Home Is Where the Heart Is

5 Jun

Watching the new film Away We Go, it’s hard not to think of Billy Joel’s classic song, “You’re My Home.”

The story of a couple traveling around the country in search of a place to live before their baby is born, Away We Go is a very sweet film and a very nice surprise. Written by Dave Eggers (A Heartbreaking Work of Staggering Genius) and his wife, Vendela Vida, directed by Sam Mendes (Revolutionary Road), and starring The Office‘s John Krasinski and Saturday Night Live‘s Maya Rudolph, it’s filled with enough quirky characters to fill a few independent films, and it defies a bit of logic (for example, how this couple that is just barely scraping by is able to afford cross-country travel), but it has so much heart and so many laughs, and the acting by Krasinski and Rudolph is so unexpectedly tender and good, that you can suspend your disbelief pretty easily.

Calling Away We Go simple is not meant as a put-down. This is a film where the central couple does not have any wild fluctuations in mood or status; they begin the film as a couple and they remain a couple throughout (something Eggers, Krasinski, and Rudolph discussed with pride when I saw the film on Sunday).

Burt and Verona are directionless 30-somethings, both working odd jobs that barely allow them to make a living (he sells insurance to insurance companies and she does medical illustrations).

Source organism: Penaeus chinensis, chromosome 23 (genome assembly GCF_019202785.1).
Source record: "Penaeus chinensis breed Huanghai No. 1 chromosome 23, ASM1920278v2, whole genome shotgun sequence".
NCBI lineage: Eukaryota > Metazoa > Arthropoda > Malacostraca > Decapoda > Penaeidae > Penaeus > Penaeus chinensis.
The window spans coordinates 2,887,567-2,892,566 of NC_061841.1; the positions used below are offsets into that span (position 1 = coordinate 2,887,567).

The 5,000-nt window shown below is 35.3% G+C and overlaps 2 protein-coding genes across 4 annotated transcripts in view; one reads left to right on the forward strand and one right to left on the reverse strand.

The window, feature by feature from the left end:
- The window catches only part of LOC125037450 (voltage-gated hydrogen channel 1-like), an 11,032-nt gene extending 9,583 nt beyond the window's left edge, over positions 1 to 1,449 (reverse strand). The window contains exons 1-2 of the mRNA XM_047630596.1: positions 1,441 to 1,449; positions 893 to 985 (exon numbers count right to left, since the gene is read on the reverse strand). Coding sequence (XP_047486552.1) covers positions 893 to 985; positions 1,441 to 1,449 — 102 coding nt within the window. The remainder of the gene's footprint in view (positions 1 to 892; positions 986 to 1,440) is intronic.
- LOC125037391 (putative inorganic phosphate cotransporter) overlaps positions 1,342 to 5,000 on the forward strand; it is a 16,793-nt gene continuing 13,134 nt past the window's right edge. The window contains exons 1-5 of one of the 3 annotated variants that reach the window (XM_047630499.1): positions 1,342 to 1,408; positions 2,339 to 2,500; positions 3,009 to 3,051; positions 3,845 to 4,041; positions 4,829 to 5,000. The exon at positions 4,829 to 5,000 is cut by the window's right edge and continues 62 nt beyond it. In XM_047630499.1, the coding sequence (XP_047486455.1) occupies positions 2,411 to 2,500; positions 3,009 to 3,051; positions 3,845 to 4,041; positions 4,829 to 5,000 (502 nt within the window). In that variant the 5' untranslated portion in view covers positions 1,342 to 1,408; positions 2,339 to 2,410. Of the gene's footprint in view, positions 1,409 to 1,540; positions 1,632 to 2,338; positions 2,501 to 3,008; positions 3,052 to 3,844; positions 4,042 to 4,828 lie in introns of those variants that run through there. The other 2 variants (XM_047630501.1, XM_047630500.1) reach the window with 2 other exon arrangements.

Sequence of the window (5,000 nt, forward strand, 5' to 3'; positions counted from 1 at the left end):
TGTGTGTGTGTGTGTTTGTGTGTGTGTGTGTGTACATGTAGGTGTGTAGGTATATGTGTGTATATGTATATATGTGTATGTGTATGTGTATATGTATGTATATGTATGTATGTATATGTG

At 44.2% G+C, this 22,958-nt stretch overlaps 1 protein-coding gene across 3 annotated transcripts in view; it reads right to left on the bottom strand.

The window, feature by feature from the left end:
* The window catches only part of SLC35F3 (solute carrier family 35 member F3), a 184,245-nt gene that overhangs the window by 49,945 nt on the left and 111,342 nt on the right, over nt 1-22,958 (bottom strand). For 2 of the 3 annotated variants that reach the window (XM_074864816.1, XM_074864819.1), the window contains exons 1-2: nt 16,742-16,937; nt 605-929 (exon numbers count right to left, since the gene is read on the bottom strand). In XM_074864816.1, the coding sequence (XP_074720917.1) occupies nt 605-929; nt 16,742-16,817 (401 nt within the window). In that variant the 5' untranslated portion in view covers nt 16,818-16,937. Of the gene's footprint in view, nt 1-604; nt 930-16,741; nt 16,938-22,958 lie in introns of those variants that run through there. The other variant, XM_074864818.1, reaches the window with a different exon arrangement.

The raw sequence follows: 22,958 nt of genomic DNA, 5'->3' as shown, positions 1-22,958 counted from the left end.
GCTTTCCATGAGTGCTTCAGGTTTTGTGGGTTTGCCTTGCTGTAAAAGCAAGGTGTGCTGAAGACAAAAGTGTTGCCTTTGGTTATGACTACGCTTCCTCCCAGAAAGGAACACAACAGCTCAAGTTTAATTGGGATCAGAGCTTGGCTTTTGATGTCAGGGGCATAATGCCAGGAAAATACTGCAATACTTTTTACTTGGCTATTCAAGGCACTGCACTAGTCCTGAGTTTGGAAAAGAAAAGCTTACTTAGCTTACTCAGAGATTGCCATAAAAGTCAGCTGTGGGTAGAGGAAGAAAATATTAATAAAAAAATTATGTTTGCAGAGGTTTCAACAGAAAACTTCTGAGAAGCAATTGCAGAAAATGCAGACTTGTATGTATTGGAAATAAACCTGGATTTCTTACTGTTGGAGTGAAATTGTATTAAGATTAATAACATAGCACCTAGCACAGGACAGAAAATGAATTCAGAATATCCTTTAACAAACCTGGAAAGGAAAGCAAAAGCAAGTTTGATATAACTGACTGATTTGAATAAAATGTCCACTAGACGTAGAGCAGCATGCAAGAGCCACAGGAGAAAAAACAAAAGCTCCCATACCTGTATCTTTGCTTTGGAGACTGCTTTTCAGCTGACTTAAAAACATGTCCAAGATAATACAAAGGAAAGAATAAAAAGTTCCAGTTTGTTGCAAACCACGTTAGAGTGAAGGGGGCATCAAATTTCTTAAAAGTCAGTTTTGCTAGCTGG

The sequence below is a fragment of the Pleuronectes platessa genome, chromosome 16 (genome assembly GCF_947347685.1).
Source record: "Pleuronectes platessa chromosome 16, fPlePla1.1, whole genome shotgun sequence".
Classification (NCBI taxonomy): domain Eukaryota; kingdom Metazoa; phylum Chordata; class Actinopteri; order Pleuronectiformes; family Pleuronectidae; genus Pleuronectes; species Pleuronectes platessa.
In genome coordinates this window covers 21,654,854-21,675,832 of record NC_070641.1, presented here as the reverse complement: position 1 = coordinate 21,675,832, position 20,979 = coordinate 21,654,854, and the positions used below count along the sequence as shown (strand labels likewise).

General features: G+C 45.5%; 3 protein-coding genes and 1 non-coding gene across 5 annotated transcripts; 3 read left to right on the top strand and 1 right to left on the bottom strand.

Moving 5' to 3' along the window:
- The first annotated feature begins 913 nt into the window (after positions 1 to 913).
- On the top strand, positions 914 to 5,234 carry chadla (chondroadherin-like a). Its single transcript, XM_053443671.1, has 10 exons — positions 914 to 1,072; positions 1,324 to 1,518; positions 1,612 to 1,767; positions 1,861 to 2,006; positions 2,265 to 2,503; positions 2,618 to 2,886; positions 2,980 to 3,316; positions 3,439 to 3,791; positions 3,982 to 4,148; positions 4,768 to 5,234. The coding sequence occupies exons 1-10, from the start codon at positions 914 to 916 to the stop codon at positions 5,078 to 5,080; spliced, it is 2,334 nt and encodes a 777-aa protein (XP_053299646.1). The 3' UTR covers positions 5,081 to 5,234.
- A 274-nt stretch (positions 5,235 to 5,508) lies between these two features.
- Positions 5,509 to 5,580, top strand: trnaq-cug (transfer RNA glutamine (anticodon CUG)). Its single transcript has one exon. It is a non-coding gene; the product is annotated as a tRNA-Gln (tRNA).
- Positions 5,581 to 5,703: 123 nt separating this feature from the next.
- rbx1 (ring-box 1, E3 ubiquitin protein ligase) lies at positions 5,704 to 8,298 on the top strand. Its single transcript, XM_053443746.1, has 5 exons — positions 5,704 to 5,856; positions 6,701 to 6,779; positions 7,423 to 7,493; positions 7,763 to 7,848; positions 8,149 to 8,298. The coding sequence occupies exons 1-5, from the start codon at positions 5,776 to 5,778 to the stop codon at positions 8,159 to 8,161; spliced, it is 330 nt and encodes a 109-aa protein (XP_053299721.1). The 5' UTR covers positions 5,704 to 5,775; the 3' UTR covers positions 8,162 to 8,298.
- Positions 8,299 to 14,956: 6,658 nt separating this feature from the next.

When his parents (the delightfully kooky Catherine O’Hara and Jeff Daniels) announce they’re moving to Belgium a month before their grandchild is born, Burt and Verona realize they can now live anywhere they want, so they set off for the ideal place to raise their child. Along the way, they spend not-so-quality time with some less-than-ideal parental role models, and they make some important realizations about their own relationship.

Is the place where Burt and Verona settle really that important, or is it just a matter of them reaching that place together? In Away We Go, the journey is more important than the destination, and watching Krasinski and Rudolph negotiate this delicate matter, it’s one that’s worth taking.

I’m giving this film a solid B (and recommending that you download Alexi Murdoch’s beautiful song, “All My Days“).

One Response to “Home Is Where the Heart Is”


  1. I’ll Leave When the Job’s Done « Martin's Musings - November 8, 2012

    […] to director Sam Mendes, whose previous films (Away We Go, Revolutionary Road) didn’t necessarily indicate he was the right man for this job, but who has […]

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